Individual Supply Individual Supply P Qs \$5 4 3 2 1 60 50 35 20 5 P S1
Individual Supply S1 P Qs \$5 4 3 2 1 60 50 35 20 5 Price (per bushel) Q Quantity Supplied (bushels per week)

What Factors Affect Supply?
Changes in quantity supplied – inc. or dec. in the amount of a g/s that producers are willing to sell b/c of a change in P. -shown by movement to different points along the S. curve

Individual Supply Resource Prices Technology Taxes and Subsidies
Determinants of Supply Resource Prices Technology Taxes and Subsidies Prices of Other Goods Producer Expectations Number of Sellers

Changes in Supply Occur when a change in the marketplace causes producers to sell different every price. Inc. in S, curve shifts right Dec. in S, curve shifts left 6 Factors influence supply

Factor 1: Input Costs Price of resources used to make products
Ex. Cost of nuts used to make candy bars Input costs inc., Supply dec.

Labor Productivity Amt of a g/s a person can produce in a given time
Ex. More skilled & educated workers, labor strike Inc. productivity, Supply inc.

Factor 2: Government Action
Excise tax – taxes production/sale of certain goods Tax inc., Supply dec. Subsidy – gov. payment for part of production cost Subsidy inc., supply inc. Regulation – rules/laws controlling business beh. (Ex. Pollution, worker safety) New regulation, Supply dec.

Factor 3: Technology Applying science & innovation to production
Ex. Robots on assembly line, computers, etc… Inc. in technology, Supply inc.

Factor 4: Prices of Other Goods
Substitution in production that may occur when higher prices of other goods a seller produces entice the producer to switch production to those other goods in order to increase profits. See example on page 52.

Factor 5: Producer Expectations
If producers expect a future P. inc, they will withhold current supply.

Factor 6: # of Producers More producers of a product, Supply inc.
Ex. Fast food restaurants, auto manufacturers

Individual Supply Supply Can Increase or Decrease Individual Supply P
6 5 4 3 2 1 S3 Individual Supply S1 S2 P Qs \$5 4 3 2 1 60 50 35 20 5 Price (per bushel) Q Quantity Supplied (bushels per week)

Supply Curve is Called a Change in Quantity
Individual Supply Supply Can Increase or Decrease A Movement Between Any Two Points on a Supply Curve is Called a Change in Quantity Supplied P 6 5 4 3 2 1 S3 Individual Supply S1 S2 P Qs \$5 4 3 2 1 60 50 35 20 5 Price (per bushel) An Increase in Supply Means a Movement of the Line Q Quantity Supplied (bushels per week)

Market Equilibrium Equilibrium Price Equilibrium Quantity Surplus
3.1 Equilibrium Price Equilibrium Quantity Surplus Shortage Rationing Function of Prices

Seeking Equilibrium: Demand and Supply
Market equilibrium – situation in which the quantity demanded for a service is equal to the quantity supplied Two curves intersect at point of market equilibrium. Equilibrium price(market-clearing price) – price at which QS = QD; equilibrium quantity can also be determined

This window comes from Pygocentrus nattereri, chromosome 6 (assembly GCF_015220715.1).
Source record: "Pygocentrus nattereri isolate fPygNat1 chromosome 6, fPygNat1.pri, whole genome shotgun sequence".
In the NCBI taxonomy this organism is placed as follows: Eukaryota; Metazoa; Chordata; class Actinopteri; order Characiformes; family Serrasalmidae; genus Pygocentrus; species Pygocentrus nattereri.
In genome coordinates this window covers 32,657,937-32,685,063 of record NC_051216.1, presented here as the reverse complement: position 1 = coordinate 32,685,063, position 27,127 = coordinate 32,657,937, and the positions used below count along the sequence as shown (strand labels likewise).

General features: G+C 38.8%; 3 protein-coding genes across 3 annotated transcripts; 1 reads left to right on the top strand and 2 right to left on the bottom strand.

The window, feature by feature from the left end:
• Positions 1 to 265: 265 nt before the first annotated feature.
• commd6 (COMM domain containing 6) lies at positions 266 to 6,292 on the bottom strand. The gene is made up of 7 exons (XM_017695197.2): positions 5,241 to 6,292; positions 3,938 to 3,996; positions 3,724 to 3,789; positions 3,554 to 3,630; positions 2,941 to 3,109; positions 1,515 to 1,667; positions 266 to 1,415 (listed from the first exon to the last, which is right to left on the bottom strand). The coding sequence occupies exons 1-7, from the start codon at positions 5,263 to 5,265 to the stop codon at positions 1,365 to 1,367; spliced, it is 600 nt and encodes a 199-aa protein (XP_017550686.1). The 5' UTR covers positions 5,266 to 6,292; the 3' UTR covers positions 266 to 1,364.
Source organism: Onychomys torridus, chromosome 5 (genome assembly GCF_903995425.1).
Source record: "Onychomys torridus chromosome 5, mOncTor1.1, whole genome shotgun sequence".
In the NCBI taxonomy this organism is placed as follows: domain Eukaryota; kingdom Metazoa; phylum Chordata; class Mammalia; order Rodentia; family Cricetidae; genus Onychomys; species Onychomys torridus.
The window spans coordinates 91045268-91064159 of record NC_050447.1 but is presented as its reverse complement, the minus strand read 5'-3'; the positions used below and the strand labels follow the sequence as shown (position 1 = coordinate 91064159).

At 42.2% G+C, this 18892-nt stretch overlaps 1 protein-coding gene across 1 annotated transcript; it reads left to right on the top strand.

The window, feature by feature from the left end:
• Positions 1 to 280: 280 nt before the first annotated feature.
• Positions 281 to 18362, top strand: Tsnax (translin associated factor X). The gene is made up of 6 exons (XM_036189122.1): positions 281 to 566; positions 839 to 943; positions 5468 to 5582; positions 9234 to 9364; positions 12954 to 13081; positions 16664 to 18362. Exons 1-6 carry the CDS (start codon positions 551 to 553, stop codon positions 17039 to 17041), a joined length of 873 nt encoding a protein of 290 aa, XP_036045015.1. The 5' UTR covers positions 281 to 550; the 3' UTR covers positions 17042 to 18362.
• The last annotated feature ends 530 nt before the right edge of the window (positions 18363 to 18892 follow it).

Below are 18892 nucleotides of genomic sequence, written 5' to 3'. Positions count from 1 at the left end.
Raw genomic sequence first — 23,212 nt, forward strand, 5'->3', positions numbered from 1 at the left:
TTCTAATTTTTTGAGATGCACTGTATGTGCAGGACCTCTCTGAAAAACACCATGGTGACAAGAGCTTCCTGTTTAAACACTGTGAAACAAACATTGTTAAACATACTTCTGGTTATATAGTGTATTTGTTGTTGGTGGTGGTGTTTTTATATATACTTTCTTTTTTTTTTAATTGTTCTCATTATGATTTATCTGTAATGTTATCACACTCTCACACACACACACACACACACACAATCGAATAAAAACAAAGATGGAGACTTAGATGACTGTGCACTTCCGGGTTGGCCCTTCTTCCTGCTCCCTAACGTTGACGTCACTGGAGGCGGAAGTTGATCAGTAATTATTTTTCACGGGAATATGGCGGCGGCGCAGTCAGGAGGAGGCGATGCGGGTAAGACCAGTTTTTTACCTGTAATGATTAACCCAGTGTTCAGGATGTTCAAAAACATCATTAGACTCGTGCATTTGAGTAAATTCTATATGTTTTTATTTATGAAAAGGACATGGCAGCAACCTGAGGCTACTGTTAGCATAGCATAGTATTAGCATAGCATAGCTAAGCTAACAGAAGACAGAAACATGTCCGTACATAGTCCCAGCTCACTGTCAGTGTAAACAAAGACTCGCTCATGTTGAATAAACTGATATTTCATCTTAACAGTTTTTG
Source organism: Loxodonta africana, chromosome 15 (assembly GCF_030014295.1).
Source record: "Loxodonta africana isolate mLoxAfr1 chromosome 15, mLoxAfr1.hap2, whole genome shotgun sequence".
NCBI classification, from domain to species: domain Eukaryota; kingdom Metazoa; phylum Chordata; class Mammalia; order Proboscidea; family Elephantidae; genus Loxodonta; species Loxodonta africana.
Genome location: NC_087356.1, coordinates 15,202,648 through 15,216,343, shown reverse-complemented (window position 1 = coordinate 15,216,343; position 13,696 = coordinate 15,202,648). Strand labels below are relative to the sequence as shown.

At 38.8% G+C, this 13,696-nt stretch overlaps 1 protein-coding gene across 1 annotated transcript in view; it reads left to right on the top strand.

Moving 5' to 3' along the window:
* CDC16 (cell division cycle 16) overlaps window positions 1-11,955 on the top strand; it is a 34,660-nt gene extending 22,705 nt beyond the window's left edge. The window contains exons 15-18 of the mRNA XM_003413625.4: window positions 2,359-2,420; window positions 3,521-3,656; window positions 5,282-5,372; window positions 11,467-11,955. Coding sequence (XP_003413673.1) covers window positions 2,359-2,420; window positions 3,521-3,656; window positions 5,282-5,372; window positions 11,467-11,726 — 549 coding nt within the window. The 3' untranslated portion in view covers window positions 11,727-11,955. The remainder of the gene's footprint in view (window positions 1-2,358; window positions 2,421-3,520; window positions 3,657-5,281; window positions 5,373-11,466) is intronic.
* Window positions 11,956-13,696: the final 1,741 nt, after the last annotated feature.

Reaching the Equilibrium Price
Trial and error may be necessary for the market to arrive at equilibrium. Market may have a surplus: QS>QD Market may have a shortage: QD>QS

Surpluses and Shortages
Surpluses happen when prices are too high relative to demand (excess supply) With surplus, prices tend to fall; producers cut back production Shortages happen when prices are too low relative to demand (excess demand) With shortage, prices rise; producers increase quantity supplied

Market Equilibrium 200 Buyers & 200 Sellers P Qd P Qs Market Demand
Supply 200 Sellers 6 5 4 3 2 1 6,000 Bushel Surplus S P Qd P Qs \$5 4 3 2 1 2,000 4,000 7,000 11,000 16,000 \$5 4 3 2 1 12,000 10,000 7,000 4,000 1,000 \$4 Price Floor Price (per bushel) 3 \$2 Price Ceiling 7,000 Bushel Shortage D 7 Bushels of Corn (thousands per week)

Rationing Function of Prices
Ability of the forces of S and D to establish a P at which selling and buying decisions are consistent At equilibrium, there is no shortage and no surplus

Efficient Allocation Competitive market also allocate societies’
resources efficiently Results in productive efficiency – production of any particular good in the least costly way Also results in allocative efficiency – the particular mix of G&S most highly valued by society, assuming minimum-cost production. Demand essentially reflects the MB of a good, while supply reflects MC of producing a good. At the intersection of the S and D curves, MB=MC, resulting in allocative efficiency!

Market Equilibrium Changes in S and D affect Equilibrium
Changes in Equilibrium Efficient Allocation Productive Efficiency Allocative Efficiency

Market Equilibrium ? ? ? ? Supply Increase; Demand Decrease
Price Quantity Supply Increase; Demand Decrease Supply Decrease; Demand Increase Supply Increase; Demand Increase Supply Decrease; Demand Decrease ? ? ? ?

Government-Set Prices
Price Ceilings on Gasoline Rationing Problem Black Markets Rent Controls Price Floors on Wheat Optimal Allocation of Resources 3.2

Intervention in the Price System:
At times the government or other entity will interfere in the price system to keep prices from going too high. Price Ceiling – legal max. price a seller may charge for a product -set below equilibrium price, so a shortage results Ex. Rent control – legal price ceilings on rent, leads to housing shortages Ex. gasoline –See p.58

Rationing Resources and Products
In periods of national emergency, the gov. may distribute products or resources Rationing – way of allocating products using factors other than price -occurred in U.S. during WWII May lead to black market – illegal buying and selling of products

Price Floors Gov. decides to intervene in the price system in order to increase income to certain producers Price Floor –legal minimum price buyers may pay for a product Ex. Minimum wage or price floor on wheat – See p.59

A Legal Market for Human Organs
Last Word Waiting List for Transplants Demand for Organs Vertical Supply of Organs Incentive Role of Market and Up-Sloping Supply Increases Quantity Decreases Price Moral Objections Increase the Cost of Health Care Better to Legalize and Regulate?

A Legal Market for Human Organs
Last Word Supply With Price Incentive S1 S2 P Supply of Organs Demand for Organs Shortage at Zero Price Q1 – Q3 P1 At Price P1 the Shortage is Reduced By Q1 – Q2 D1 P0 Q1 Q2 Q3 Q